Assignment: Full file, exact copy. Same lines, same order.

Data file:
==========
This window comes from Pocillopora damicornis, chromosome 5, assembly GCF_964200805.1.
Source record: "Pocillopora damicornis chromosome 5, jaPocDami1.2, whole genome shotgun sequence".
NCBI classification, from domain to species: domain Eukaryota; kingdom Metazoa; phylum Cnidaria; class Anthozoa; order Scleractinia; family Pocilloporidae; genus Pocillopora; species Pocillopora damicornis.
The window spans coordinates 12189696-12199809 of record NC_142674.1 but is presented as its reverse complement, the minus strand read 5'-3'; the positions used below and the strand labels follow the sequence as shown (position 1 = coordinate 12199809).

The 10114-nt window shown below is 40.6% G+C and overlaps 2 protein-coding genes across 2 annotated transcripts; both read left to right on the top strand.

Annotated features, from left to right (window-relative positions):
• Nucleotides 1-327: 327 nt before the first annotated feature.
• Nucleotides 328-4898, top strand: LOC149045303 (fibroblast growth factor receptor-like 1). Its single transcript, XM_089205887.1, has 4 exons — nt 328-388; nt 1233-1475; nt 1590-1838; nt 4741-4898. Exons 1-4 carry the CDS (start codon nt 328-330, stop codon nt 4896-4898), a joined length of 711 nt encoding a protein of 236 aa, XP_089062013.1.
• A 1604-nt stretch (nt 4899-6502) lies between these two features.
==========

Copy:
This window comes from Pocillopora damicornis, chromosome 5, assembly GCF_964200805.1.
Source record: "Pocillopora damicornis chromosome 5, jaPocDami1.2, whole genome shotgun sequence".
NCBI classification, from domain to species: domain Eukaryota; kingdom Metazoa; phylum Cnidaria; class Anthozoa; order Scleractinia; family Pocilloporidae; genus Pocillopora; species Pocillopora damicornis.
The window spans coordinates 12189696-12199809 of record NC_142674.1 but is presented as its reverse complement, the minus strand read 5'-3'; the positions used below and the strand labels follow the sequence as shown (position 1 = coordinate 12199809).

The 10114-nt window shown below is 40.6% G+C and overlaps 2 protein-coding genes across 2 annotated transcripts; both read left to right on the top strand.

Annotated features, from left to right (window-relative positions):
• Nucleotides 1-327: 327 nt before the first annotated feature.
• Nucleotides 328-4898, top strand: LOC149045303 (fibroblast growth factor receptor-like 1). Its single transcript, XM_089205887.1, has 4 exons — nt 328-388; nt 1233-1475; nt 1590-1838; nt 4741-4898. Exons 1-4 carry the CDS (start codon nt 328-330, stop codon nt 4896-4898), a joined length of 711 nt encoding a protein of 236 aa, XP_089062013.1.
• A 1604-nt stretch (nt 4899-6502) lies between these two features.